This entry is part of the Lexicon of Klezmer Terminology (LKT). The LKT compiles a wide array of source materials that shed light on the historical and contemporary state of knowledge about klezmer music. Each entry includes a number of citations from primary and secondary sources that include or refers to the term in question. It also indicates whether musical notation or sound recordings are included in the source. By clicking on the bibliographic hyperlink at the end of each citation, you get the full reference.
“These klezmorim know many pieces: dance, instrumental works played at the table, street tunes (accompanying the march to the xupe [wedding canopy], leading the in-laws, etc.)...” Beregovski 1937 [= Beregovski/Slobin 1982, p. 532].
“tsu der khupe (freylekhs).” Beregovski/Goldin 1987, #15.
“Khupe march...When they bring the bride and groom to the khupe the ‘tsu-der-khupe marsh’ is heard.” [Orgajev, Bessarabia, c. 1930s-40s]. Bik 1964. (Musical notation included).
“‘And the klezmers are playing the mazltov melody [as the bride is led to the khupe].” [Gedara, Palestine, first aliya, c. 1910s]. Fridhaber 1992, p. 398.
“From the distance could already be heard the strains of the khupe-march, played on a fiddle, a clarinet, a drum, and a cymbal and fife/whistle... After that the bridesmaids brought the bride to the sound of music... People danced around the bride inside the house.” [Staro-Konstantin, Ukraine, 1820s-30s]. Fridkin 1925, p. 46.
“The klezmorim stood by ready outside and waited for the groom to be led to the khupe. Amidst the sound of music, the groom was led to the synagogue, where they waited for the khupe... Later, the bride [was brought], who had endured several hours because of the marching through the streets with the klezmorim and dancing.” [Frampol, Lublin, Poland, pre-World War II]. Kleydman 1966, pp. 163-164.
“On Friday evenings the streets would be filled with the echoes of the sweet tune that Hayim the Fiddler had especially prepared for his band to play when escorting the bridegroom to the Huppah.” [Zhagare, Lithuania, late nineteenth-century]. Sachs 1928, p. 146.
“At dawn... Maharil and a few notables of the community go to the home of the bridegroom and bring him to the courtyard of the synagogue. The bridegroom leads the way, followed by the Maharil and the notables. The musicians, playing their instruments, and a large group of townsfolk, carrying lighted torches, follow. After the bridegroom is escorted into the courtyard, the crowd and the musicians go to the home of the bride to escort her and her retinue to the wedding...Now to the strains of music the bride is conducted from her home to the door of the synagogue....Maharil always insists upon music at every wedding.” [Mayence, 15th century]. Schauss 1950, pp. 171-74.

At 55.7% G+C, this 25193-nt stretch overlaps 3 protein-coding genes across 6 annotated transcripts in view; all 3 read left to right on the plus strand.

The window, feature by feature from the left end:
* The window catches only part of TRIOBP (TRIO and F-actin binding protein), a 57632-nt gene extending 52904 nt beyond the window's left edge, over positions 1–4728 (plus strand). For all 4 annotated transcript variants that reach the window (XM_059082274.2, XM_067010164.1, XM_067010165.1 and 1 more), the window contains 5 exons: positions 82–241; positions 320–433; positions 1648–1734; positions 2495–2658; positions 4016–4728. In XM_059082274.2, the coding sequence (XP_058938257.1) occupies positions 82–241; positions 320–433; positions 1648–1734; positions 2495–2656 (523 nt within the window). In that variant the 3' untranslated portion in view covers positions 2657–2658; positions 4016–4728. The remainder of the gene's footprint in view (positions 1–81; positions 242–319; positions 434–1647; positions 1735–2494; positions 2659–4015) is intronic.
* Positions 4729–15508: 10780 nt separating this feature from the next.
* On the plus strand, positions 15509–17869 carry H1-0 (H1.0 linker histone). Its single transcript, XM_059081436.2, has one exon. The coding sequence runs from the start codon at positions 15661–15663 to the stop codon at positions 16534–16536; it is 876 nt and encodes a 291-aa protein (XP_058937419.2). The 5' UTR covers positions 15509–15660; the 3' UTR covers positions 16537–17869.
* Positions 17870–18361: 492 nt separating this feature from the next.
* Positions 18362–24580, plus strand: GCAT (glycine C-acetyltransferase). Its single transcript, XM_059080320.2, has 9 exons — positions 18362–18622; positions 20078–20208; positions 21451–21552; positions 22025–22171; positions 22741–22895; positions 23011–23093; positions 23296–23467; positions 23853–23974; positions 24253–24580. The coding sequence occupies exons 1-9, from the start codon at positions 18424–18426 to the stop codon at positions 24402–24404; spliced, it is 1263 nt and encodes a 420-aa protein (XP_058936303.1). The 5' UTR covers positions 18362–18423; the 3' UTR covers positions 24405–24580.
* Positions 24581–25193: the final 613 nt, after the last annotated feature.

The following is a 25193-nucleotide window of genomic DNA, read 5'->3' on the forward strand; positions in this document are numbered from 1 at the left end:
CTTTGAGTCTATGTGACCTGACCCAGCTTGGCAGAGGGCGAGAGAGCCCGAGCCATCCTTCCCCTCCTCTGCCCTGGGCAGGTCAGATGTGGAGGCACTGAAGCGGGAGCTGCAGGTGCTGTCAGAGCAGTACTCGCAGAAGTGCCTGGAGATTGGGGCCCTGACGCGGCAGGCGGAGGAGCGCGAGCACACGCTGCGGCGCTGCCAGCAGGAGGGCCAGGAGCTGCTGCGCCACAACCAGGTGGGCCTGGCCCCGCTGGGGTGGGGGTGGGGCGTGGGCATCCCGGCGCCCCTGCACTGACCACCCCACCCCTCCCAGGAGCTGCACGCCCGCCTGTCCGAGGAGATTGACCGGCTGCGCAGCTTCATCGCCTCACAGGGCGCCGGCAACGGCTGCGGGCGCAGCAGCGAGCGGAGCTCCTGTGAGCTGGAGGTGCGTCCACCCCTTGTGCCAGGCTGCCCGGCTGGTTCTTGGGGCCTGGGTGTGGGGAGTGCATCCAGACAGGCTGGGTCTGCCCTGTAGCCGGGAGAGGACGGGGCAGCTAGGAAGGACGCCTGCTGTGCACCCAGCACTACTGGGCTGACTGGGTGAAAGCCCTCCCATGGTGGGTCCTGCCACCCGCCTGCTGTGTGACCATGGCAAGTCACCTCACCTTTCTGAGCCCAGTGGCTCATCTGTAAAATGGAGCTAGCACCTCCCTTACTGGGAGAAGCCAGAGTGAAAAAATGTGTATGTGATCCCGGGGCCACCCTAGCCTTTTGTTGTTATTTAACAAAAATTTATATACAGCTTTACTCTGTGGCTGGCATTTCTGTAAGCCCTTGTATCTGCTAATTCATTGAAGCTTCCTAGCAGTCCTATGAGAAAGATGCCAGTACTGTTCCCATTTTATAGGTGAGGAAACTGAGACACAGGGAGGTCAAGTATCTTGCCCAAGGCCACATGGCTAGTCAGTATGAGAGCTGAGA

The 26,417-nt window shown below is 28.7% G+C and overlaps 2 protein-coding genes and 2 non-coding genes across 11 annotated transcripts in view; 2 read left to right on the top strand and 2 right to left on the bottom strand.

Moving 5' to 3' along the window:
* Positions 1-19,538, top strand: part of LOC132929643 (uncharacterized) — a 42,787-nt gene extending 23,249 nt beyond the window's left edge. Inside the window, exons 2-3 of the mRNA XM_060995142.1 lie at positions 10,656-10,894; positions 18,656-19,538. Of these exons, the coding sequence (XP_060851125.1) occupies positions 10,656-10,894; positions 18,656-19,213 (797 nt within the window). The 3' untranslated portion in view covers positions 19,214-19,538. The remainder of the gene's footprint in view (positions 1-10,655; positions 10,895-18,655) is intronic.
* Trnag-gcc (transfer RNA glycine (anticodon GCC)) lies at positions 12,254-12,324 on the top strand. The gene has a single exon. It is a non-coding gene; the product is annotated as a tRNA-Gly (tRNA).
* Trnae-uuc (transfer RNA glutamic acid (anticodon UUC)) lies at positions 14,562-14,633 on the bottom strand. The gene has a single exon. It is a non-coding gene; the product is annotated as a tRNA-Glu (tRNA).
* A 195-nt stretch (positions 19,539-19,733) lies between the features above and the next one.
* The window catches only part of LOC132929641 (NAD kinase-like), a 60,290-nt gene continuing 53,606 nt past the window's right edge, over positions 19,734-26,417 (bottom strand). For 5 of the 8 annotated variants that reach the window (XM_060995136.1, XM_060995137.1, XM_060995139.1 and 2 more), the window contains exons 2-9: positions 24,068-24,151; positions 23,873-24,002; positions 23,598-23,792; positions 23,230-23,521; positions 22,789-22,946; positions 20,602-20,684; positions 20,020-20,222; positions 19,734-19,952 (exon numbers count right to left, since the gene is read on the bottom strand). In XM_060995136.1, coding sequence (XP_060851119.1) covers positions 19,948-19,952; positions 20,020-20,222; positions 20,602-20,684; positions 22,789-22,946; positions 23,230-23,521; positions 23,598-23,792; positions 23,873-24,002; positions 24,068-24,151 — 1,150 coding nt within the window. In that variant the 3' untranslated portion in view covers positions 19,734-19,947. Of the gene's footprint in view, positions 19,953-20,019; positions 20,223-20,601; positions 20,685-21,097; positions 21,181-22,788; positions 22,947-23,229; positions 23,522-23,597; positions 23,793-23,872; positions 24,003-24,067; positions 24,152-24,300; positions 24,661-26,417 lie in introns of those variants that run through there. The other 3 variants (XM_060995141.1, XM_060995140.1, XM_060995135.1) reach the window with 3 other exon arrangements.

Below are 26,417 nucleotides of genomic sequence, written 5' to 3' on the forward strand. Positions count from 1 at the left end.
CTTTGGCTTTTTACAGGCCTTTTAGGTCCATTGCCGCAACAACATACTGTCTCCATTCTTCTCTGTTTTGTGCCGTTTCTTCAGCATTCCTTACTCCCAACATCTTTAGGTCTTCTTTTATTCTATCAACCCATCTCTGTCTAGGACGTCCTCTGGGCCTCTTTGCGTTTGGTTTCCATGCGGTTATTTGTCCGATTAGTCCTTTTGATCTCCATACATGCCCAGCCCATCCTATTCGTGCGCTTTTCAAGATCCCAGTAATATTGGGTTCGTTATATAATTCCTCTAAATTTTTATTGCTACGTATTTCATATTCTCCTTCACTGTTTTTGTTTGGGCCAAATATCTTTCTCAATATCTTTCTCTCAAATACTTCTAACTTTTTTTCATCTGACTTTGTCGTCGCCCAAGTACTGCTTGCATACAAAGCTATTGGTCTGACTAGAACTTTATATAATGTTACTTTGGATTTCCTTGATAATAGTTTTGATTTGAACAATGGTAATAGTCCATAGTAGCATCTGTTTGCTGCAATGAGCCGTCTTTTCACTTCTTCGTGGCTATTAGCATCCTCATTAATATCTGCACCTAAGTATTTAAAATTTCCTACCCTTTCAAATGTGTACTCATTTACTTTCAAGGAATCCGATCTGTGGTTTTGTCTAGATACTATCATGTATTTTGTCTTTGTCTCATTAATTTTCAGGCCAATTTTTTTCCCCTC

“We... found... [this tune] on a copy of a 78 recording of a Yiddish theater wedding scene. It is peformed by the State Ensemble of Jewish Folk Music of the Ukrainian S.S.R. recorded in the early to mid-1930s. They play the tune as a freylekhs tsu der khupe [sic] (to the wedding canopy), terminating the kale bazetsn (seating of the bride).” Schelp 1996, p. 45.
“Music had the chief function of the wedding: ‘livchot et ha-kalah’[kale baveynen]. Processional song in the entrance of the bride with the in-laws, processional song for the leading of the groom to the wedding canopy, ‘mazl tov’ after the wedding ceremony, wedding-meal music, and the dances and the ‘freylekhs’ after the meal, that made merry until the next morning!” Stutschewsky 1958, p. 42.
“The groom was brought soon after the ‘bedecken’ with music -- a Marsch was played -- before the khupe... and the music stops and the ceremony begins...” [Brest-Litovsk, Poland, 1848]. Wengeroff 1913, I, pp. 187-88.
“[After the badekns,] the bridegrooms took the groom and all mekhutonim in a march with the klezmer out to the khupe.” [Vilna, Lithuania, c. 1890s-1900s]. Zizmor 1922a, p. 874.